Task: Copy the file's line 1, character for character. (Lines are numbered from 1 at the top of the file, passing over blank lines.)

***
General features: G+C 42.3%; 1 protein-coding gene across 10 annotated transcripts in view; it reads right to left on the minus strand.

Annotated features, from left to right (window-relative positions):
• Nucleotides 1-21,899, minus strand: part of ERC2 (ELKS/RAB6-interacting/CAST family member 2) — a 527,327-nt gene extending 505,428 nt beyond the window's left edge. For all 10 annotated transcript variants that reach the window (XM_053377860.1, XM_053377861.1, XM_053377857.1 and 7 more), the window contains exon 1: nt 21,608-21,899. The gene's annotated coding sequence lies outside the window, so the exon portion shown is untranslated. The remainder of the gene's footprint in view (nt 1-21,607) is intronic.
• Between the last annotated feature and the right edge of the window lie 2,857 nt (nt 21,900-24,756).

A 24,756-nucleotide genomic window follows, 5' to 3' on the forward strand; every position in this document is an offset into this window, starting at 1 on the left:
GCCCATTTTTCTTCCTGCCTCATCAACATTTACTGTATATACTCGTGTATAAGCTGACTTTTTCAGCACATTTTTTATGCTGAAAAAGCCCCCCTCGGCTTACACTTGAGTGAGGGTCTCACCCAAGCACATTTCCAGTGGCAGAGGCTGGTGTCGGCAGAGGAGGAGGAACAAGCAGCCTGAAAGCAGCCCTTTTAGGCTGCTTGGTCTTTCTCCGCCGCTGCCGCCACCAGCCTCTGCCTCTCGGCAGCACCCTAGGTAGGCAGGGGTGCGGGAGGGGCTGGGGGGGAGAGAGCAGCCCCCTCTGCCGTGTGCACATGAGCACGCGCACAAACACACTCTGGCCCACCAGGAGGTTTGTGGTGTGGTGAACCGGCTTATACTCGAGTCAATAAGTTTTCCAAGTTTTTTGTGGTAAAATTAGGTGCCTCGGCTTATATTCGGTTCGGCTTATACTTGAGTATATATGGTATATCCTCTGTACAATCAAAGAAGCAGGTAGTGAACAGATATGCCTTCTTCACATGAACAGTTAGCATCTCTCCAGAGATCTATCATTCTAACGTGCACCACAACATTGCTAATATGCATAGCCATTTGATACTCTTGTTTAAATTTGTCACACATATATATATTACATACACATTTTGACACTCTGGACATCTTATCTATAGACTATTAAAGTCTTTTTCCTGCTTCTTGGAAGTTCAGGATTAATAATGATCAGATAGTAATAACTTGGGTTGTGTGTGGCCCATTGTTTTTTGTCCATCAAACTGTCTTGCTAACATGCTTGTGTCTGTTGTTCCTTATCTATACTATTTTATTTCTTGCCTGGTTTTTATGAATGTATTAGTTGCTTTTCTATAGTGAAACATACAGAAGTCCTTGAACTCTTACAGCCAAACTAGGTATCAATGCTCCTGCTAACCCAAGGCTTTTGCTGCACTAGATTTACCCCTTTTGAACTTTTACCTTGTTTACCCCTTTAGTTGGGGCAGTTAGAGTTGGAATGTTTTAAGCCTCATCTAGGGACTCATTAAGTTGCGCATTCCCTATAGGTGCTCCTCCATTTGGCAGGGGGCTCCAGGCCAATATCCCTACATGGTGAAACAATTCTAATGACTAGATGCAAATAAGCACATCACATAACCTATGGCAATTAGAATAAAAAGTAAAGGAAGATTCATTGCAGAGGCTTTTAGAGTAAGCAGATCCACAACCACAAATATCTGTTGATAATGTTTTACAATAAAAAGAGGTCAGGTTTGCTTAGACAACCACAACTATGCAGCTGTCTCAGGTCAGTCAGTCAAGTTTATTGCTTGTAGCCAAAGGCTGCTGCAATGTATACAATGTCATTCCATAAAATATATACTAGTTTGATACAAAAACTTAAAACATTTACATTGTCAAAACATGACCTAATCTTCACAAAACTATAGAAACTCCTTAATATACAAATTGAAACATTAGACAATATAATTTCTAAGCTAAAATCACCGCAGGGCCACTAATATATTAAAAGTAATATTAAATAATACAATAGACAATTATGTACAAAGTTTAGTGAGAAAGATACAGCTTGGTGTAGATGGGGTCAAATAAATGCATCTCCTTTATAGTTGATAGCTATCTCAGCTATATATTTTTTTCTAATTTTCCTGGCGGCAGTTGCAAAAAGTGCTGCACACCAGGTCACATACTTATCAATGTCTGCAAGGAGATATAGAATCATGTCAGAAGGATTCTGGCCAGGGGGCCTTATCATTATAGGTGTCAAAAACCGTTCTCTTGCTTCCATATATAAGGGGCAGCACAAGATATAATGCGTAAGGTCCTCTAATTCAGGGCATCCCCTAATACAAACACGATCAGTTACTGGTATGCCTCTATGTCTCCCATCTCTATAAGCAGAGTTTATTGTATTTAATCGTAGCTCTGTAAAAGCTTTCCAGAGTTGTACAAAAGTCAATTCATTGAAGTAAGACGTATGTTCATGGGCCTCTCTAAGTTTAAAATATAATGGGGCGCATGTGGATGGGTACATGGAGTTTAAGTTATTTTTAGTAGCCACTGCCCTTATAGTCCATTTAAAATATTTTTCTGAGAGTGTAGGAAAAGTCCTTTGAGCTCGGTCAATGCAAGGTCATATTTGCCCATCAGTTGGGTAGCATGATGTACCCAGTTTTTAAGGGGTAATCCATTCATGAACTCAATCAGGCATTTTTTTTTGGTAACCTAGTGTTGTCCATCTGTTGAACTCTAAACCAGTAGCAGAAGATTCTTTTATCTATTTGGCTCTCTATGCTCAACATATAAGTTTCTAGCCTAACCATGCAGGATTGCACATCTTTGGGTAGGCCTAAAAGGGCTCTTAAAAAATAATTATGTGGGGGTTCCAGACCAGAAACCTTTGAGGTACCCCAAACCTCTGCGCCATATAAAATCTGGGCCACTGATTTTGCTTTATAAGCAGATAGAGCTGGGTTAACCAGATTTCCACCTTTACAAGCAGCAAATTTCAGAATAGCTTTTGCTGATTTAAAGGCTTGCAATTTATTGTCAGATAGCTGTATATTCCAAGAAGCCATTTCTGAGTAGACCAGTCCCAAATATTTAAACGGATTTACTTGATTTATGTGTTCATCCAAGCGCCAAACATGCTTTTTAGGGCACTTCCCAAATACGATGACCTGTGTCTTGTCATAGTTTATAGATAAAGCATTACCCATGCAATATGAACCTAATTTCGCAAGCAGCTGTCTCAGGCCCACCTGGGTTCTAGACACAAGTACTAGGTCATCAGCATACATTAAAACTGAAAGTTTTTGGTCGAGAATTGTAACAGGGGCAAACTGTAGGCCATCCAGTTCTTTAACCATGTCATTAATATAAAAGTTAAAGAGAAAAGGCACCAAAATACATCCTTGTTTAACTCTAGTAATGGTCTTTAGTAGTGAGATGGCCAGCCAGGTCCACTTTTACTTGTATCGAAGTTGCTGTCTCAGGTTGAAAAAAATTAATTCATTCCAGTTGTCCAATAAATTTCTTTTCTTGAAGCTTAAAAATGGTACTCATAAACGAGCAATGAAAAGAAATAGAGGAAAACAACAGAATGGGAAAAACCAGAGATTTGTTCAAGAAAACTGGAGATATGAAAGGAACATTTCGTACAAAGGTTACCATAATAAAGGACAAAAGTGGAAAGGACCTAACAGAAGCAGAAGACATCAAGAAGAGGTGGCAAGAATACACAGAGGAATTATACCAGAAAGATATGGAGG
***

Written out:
General features: G+C 42.3%; 1 protein-coding gene across 10 annotated transcripts in view; it reads right to left on the minus strand.